Wrapping my head around coating

Have you ever thought about how photos get that glossy finish? Or how that primer got in every nook and orifice of your car? Or how all those labels on packaged foods were printed? I can tell you that I certainly hadn’t, and when beginning my journey into coating simulations I had no idea how far this topic could reach. After reading a mountain of research papers, which were more academic in nature, I realized I needed to take a step back and get a better idea of what coating looks like in a manufacturing setting. I watched some videos of large-scale coating machines in action and realized that there is so much to consider when identifying parameters that could be implemented for simulation. A typical roll coating machine will have 5 to 6 rollers, all with different purposes, made of different material, and sometimes running at different speeds. There are rollers for application, metering, drying, and winding. The nature of each roller in conjunction with the nature of a given fluid will determine whether your coating will come out even or riddled with defects, and there are endless configurations.

Getting down to business

When setting up a coating simulation using CFD it is important to identify what results you’re after and what scales they exist on. For instance, when using a large machine (about the size of a smart car) to produce a very thin coating (thinner than a sheet of paper!) you must decide whether to approach the macro, to incorporate machine parameters, or the micro, to capture micron-sized coating thickness. Typically, you will be interested in the micro scale, in which case you have to correctly identify which area of your domain to isolate.

For instance, I set up a validation study in an attempt to capture the ribbing defect resulting from a high capillary number in forward roll coating. My domain was a 25 mm2 block at the meniscus of the two rolls. This block contained 20,000,000 cells and was expected to take 16 days for a 1 second simulation. I let it run over a long weekend and when I returned, the picture I saw after a long render of a significant amount of data points was a beautifully ribbed coating thickness. I celebrated in the early morning office silence as I had correctly chosen the area which would show exactly what I was after.

However, this success on the first try was by no means the norm, and due to my initial lack of knowledge of CFD I needed to elicit a good amount of help from the brilliant minds that fuel Flow Science. In doing this I discovered just how genuinely interested everyone is in CFD and its usefulness in solving problems. I quickly learned how exciting it can be to correctly simulate a problem in FLOW-3D and further validate the accuracy of the program. The staff at Flow Science are obviously highly intellectual but, maybe not as obvious, is their humble and inclusive nature. When making my final presentation to showcase what I had done over the course of my internship it was quite obvious that everyone wanted me to succeed which made this daunting task a lot more approachable. It was so interesting looking back on all the material I had created and realizing how my process had improved compared with my early models which were either overly complicated or missing important information. Participating in this internship at Flow Science not only helped my technical knowledge, but gave me a lot of insight into how to work efficiently and organize my work to make for a compelling presentation.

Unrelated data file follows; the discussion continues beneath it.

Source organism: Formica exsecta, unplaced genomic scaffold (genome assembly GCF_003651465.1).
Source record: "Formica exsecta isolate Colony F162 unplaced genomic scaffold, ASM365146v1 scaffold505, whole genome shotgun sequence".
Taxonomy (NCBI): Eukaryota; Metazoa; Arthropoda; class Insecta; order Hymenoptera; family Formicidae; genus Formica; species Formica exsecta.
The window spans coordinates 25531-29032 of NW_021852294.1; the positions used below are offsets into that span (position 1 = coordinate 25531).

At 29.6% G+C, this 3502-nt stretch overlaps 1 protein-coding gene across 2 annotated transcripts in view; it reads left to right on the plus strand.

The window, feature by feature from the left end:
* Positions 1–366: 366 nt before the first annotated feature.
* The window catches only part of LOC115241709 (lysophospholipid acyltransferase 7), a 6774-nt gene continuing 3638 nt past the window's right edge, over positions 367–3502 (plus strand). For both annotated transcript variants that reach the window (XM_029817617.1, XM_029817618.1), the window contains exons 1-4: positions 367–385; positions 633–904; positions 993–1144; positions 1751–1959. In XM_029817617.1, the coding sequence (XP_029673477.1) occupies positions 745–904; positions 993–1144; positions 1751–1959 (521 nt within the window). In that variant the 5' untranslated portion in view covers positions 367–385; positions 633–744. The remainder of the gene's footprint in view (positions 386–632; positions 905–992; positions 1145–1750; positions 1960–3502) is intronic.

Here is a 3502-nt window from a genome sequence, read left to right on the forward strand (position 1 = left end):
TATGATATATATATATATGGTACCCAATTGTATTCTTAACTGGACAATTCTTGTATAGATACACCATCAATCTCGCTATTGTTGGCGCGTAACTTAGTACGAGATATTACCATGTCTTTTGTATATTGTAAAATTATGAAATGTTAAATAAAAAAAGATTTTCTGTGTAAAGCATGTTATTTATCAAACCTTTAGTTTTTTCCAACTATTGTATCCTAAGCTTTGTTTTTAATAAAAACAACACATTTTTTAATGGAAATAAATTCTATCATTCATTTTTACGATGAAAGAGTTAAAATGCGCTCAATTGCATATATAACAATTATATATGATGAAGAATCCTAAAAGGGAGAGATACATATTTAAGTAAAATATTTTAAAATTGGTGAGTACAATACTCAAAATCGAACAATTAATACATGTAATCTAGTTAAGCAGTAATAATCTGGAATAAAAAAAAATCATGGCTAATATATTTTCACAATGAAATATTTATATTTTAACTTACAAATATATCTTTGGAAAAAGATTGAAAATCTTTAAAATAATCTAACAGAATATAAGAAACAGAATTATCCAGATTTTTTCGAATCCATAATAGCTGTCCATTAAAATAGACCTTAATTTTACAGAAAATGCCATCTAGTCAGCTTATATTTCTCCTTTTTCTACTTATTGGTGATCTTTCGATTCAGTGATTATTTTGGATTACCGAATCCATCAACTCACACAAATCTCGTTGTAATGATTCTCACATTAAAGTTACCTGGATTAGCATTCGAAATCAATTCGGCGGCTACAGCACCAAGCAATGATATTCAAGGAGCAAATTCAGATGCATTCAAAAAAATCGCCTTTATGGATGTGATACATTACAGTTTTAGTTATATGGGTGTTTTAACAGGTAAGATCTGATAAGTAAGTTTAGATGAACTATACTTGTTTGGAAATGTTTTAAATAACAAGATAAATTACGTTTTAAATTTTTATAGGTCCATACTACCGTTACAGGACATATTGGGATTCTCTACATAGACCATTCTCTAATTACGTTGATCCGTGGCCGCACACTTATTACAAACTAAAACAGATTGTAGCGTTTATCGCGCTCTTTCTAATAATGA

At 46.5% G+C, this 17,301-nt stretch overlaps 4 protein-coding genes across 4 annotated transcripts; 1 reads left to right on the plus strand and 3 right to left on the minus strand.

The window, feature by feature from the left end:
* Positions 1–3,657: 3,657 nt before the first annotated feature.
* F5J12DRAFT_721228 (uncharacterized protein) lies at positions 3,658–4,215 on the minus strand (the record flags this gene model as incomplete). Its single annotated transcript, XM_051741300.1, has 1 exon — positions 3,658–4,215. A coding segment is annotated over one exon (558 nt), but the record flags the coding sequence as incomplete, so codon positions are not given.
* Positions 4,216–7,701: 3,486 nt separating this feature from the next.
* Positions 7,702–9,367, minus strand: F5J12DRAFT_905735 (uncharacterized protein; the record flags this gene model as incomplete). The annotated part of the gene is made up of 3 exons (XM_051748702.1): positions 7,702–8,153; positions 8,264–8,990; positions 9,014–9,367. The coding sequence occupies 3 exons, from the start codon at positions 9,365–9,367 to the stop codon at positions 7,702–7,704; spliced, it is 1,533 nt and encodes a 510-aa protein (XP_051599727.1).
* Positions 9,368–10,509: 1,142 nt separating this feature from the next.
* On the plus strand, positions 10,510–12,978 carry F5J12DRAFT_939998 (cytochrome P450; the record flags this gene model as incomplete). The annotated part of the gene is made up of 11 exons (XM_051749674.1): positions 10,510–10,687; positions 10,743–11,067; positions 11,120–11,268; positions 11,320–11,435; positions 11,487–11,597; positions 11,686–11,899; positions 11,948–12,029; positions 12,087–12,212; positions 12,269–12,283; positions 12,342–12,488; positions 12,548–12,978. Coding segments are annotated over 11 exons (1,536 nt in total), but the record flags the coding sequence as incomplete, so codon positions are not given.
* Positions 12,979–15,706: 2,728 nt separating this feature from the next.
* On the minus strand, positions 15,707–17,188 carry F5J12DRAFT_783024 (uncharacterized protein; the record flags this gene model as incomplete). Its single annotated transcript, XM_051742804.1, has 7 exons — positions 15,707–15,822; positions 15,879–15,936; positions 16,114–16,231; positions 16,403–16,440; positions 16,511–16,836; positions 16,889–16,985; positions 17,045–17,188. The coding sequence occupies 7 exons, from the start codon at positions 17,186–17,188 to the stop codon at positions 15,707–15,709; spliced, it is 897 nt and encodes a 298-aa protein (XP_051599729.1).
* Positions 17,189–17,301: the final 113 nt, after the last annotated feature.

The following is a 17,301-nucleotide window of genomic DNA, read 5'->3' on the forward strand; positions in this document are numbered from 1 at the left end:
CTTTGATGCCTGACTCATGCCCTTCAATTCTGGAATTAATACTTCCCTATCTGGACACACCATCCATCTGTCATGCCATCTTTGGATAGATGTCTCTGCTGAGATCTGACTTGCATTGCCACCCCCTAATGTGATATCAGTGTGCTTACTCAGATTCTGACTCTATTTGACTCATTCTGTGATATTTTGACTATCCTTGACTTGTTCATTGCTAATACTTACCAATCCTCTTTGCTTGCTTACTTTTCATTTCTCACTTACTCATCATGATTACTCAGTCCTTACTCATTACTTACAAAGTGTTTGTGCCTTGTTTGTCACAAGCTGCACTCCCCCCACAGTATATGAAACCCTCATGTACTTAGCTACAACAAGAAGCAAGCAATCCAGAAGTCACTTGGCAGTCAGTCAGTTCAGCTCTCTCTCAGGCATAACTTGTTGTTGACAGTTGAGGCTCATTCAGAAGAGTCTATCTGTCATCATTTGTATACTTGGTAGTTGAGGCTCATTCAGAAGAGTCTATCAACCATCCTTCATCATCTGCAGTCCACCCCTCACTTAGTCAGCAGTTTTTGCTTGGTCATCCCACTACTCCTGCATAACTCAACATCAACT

Editor’s note: After completing a very successful internship, Ally will join the Flow Science Sales team as a full-time CFD Engineer in November.

► Metal Casting and Mountain Climbing
  26 Sep, 2018

This blog was contributed by Ajit D’Brass, CFD Intern at Flow Science.

Month One – Heading West

June was slowly creeping towards triple-digit heat, the AC in my car needed a recharge, and I had just graduated from college. I never thought I’d leave the great State of Texas for its enchanting next-door neighbor, New Mexico. But ready for change, I jumped at the opportunity to test my mettle as an engineering intern at Flow Science.

On my way to Santa Fe, my mind wandered to the possibilities of the future. My knowledge of Flow Science was limited to my interviews and a terse web search. A connection to LANL, very suave simulations, and a software company with a highly-educated crew; high science in the high desert.